IBU (International Bitterness Units) – In beer, the bitterness is caused by the tannins and iso-humulones of hops. Iso-humulones are chemical compounds that contribute to the bitter taste of beer and are in the class of compounds known as iso-alpha acids which are found in hops. Bitterness of hops is perceived in the taste, and can vary person to person. The amount of bitterness in a beer is one of the defining characteristics of a beer style. 

IBUs are a simple measurement of the levels of a class of bitter compounds found in the finished beer. It is not the “hoppiness” and not even how bitter you might perceive the beer to be. You can have two beers, both with an IBU of 60, and one of those beers you may perceive to be way more bitter than the one next to it. IBU ratings  are fairly broad, but use it as a general guide when shopping for beer. Think of it this way: your average American lager, such as Budweiser, has 10 IBUs, Pale Ales have between 30-40 IBUs (Sierra Nevada’s Pale Ale has 38 IBUs), your average IPA has between 40 and 60 IBUs (Dogfish Head’s 60min. IPA has 60 IBUs), and double IPAs clock in somewhere between 60 and 110 IBUs (Captain Lawrence’s Palate Shifter clocks in at 90 IBUs). 

I wont bore you too much with how IBUs are actually measured, but basically some finished beer is put in a vial with some hydrochloric acid and an organic solvent, its then shaken for 15 minutes to create an emulsion, and then a bunch of other science-y stuff goes on. In the end the scientist is looking for how much of these certain wavelength’s are absorbed by specific molecules.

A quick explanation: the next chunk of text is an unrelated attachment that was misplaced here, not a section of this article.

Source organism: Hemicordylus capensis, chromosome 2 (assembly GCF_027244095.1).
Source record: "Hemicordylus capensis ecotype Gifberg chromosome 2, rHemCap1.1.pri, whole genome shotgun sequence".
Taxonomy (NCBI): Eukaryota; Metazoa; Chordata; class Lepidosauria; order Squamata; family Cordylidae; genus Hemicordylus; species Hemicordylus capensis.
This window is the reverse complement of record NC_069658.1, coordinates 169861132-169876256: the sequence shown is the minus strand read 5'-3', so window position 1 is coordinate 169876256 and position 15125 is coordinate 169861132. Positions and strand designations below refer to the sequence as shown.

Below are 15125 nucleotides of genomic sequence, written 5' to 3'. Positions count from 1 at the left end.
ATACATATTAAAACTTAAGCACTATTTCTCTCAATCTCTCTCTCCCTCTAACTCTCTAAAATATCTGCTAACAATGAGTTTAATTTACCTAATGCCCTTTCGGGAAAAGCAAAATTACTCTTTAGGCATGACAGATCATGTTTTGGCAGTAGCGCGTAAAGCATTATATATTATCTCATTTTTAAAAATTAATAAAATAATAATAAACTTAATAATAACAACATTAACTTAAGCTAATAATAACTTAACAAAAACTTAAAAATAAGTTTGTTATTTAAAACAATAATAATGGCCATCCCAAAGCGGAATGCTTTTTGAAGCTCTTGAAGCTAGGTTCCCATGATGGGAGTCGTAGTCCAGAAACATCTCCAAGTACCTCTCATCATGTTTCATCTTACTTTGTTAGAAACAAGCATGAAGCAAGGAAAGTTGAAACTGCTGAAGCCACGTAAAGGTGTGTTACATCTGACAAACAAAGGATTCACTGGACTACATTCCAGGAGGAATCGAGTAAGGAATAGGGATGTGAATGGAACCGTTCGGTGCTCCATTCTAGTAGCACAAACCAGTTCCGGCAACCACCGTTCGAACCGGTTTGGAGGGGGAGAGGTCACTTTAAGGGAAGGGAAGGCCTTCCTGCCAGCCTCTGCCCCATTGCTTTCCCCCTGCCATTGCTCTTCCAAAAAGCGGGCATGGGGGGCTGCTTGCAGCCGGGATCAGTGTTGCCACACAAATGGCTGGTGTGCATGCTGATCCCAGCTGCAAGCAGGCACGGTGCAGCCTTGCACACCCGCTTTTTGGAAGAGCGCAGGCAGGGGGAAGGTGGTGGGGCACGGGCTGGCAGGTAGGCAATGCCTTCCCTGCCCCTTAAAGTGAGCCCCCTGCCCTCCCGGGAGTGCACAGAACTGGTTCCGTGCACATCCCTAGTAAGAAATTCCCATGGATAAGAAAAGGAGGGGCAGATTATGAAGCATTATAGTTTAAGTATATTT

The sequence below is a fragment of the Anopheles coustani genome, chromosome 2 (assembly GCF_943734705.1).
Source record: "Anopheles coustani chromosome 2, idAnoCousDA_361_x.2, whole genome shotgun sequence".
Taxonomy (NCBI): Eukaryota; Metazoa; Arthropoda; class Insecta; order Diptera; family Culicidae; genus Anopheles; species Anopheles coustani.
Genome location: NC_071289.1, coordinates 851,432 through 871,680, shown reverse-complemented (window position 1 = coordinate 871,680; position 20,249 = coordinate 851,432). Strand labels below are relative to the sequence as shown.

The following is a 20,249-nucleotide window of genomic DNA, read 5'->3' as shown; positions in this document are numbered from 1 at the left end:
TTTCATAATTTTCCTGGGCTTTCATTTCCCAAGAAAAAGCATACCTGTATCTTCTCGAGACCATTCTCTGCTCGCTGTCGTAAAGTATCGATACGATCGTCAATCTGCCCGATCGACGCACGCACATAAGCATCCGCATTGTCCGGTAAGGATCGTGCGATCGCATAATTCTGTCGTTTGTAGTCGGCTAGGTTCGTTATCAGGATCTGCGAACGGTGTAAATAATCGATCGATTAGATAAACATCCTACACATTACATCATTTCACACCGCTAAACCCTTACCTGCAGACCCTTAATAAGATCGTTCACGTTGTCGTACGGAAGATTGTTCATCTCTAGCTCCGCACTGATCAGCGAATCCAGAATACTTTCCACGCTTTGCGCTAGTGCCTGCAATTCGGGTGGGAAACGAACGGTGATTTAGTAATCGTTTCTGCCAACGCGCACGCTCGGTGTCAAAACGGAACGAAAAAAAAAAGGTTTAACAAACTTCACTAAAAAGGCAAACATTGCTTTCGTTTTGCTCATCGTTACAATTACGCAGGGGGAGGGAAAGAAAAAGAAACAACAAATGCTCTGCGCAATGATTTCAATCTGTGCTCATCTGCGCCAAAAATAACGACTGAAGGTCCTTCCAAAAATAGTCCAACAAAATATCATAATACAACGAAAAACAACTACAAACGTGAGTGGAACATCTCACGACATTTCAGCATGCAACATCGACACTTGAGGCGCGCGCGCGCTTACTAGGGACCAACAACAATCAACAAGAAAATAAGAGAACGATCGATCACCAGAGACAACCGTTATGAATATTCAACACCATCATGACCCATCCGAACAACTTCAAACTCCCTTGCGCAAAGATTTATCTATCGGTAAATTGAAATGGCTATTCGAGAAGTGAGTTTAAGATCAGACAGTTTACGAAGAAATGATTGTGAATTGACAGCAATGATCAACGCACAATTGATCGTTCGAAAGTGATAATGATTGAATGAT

When hops age, one thing that drops is their humulone, which is the precursor to iso-humulone. If the humulone content goes down, the available amount of iso-humulones, or bitterness in the beer will also goes down. In other words, brewers don’t set out to make a beer with a specific IBU rating, they use IBUs as a gauge to ensure that they’re consistently hopping their beers properly, given that the hops are constantly changing while in storage. And as a customer you should also be using IBUs as just a gauge when shopping for your beer. Two different beers with the same IBU will be perceived totally different from each other based on malt content and other variables, but at least you’ll have a round about idea. 

Bottoms up!

Categories: Ale, beer slang, beer word of the week, IPA, word of the weekTags: , , , ,

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